The rain is absolutely chucking it down. It's pounding the grass, pounding the cobbled stone of the ancient Mayan city of Uxmal and it's pounding Lara Croft herself. Every so often a blinding flash of lighting crackles somewhere in the distance and, soon after, a rumble of thunder reverberates around the courtyard. And yet our Tomb Raiding heroine is a picture of concentration. You see just up ahead a pack of poachers and some panthers are having a bit of a scrap - and Lara's about to join in on the fun.
We're watching an early pre-alpha version of Tomb Raider: Underworld on the Xbox 360 in a packed London cinema, which is apt, given Lara's popularity on the silver screen. With the lights off, the sound booming and the screen huge, it's hard not to be impressed by what's going on. Lara herself looks tremendous, and you can no doubt see from these brand spanking new screens.
Some might say she's grown up slightly. She looks more mature, and not in an old, ageing way, but in a more serious way. She looks more realistic (she's fully motion captured), moves more like a human being, she has smaller breasts, a slightly bigger waste and more athletic arms and legs. As she begins her approach towards the melee, we notice her ponytail moves realistically, the rain making is wet and greasy. Mud sneaks its way up her legs, her stomach and her iconic green skin-tight top as she rolls and jumps about. And then, standing still for a few seconds, the torrential rain washes her clean. This is Lara engaging with the environment, moving through it, living and breathing it like we've never seen before.
Combat, of course, is an essential part of what makes Tomb Raider fun. As Lara engages the poachers and the panthers, we can see this in practice. She is dual targeting, firing pistol rounds at multiple bad guys at the same time. She's running about with a pole in one hand, a gun in the other, with complete control over both. She's lobbing sticky grenades just to mix things up. She's jumping, rolling, dodging, kicking and sprinting (via a new animation) just like she's done for years, and it's not long before the poachers and the panthers are face down in the mud, dead (they will remain there, we're told, and not disappear). Lara's experienced in this sort of thing after all. We're also told the bad guys and animals have all new super-sophisticated AI. Delivering a verdict on the validity of that claim is difficult without a proper hands-on of course. Look out for our verdict on that soon.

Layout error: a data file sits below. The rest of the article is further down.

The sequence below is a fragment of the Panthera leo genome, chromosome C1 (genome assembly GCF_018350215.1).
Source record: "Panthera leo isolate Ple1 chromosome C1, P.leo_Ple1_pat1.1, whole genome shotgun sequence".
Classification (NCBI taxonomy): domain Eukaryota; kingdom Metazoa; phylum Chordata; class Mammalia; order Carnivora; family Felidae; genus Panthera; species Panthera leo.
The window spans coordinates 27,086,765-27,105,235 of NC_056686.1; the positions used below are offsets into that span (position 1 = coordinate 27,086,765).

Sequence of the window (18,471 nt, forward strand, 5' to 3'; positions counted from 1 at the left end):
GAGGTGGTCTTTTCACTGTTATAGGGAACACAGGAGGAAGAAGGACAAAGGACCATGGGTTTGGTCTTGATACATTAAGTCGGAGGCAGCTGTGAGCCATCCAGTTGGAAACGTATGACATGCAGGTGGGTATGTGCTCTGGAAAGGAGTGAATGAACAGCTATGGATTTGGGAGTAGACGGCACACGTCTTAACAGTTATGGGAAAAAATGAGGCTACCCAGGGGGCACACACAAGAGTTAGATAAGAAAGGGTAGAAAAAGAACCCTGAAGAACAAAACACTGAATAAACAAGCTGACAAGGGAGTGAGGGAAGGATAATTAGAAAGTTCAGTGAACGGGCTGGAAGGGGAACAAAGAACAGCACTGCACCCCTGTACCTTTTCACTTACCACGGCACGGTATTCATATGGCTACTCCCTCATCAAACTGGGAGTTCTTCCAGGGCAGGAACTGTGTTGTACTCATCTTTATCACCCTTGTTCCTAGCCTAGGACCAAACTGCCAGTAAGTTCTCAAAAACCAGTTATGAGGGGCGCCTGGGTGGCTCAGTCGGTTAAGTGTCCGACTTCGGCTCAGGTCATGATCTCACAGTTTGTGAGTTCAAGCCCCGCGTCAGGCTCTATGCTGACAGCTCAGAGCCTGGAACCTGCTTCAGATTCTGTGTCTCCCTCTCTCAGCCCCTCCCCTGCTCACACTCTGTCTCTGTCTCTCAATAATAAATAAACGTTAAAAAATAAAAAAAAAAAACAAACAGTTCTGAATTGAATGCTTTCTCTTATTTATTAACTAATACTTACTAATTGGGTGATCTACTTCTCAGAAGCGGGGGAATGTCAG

Why would Lara kill a bunch of poachers and panthers in a rain-soaked Mexican jungle? Because she's bored with the local club on a Friday night? No. She's here, late on in the game's fourth level, to find a key in a hidden temple. Plot detail is thin on the ground, but what we do know is that she's after a key she believes will open the gates to hell itself (hence the Underworld game title). It's here, in this mythical Mayan underworld realm of Xibalba, that Lara hopes to find an ancient artefact. What that artefact is, we don't know. Nor do we know why she's after it. But it must be bloody important, given what Lara's about to put herself through.
On to the temple then. Lara can't see any obvious way in, so she has to improvise. And we all know what that means - acrobatics. She makes her way towards some Mayan-looking stone structures, pushing away dripping wet leaves as she moves through shrubbery (looks hugely impressive, Crysis-like even). Remember that pole from earlier? Lara sticks that into a hole in the facing stone wall and uses it like a gymnast to climb higher. She then tip-toes to the end of the pole, slipping at certain points because of the rain (we're told the weather will have a real effect on the environment - Lara wouldn't have slipped if it had been sunny). Once at the end of the pole, she launches herself towards a tall stone beam structure. Over the next five or so minutes, we're treated to a gymnastic master class as Lara cartwheels, wall kicks (a new move) vaults, lifts and generally makes a mockery of all those tiny bendy Russian girls who regularly win the Olympics.
The most impressive thing here isn't what Lara is doing; it's how she is doing it. Everything looks incredibly fluid. That will have a lot to do with the skill of our demo guy, but it's also down to the new free-climbing system which allows Lara to use stone walls and the like as a real rock climber would. Crystal Dynamics has obviously had one eye on Assassin's Creed while developing Underworld.
One of the things we were worried about going into Tomb Raider: Underworld is that the exploration, gymnastic sections would treat us all like idiots, with great big white bits of wall screaming out: "use me to get higher!". From our demo, while it was never blindingly obvious what to do or where to go, you could see where you were supposed to free climb by a subtle difference in surface colour. Part of the fun of these types of games is in figuring out what to do and how to do it by yourself. Here's hoping Crystal Dynamics doesn't try to hold our hand too much when the game is finally released.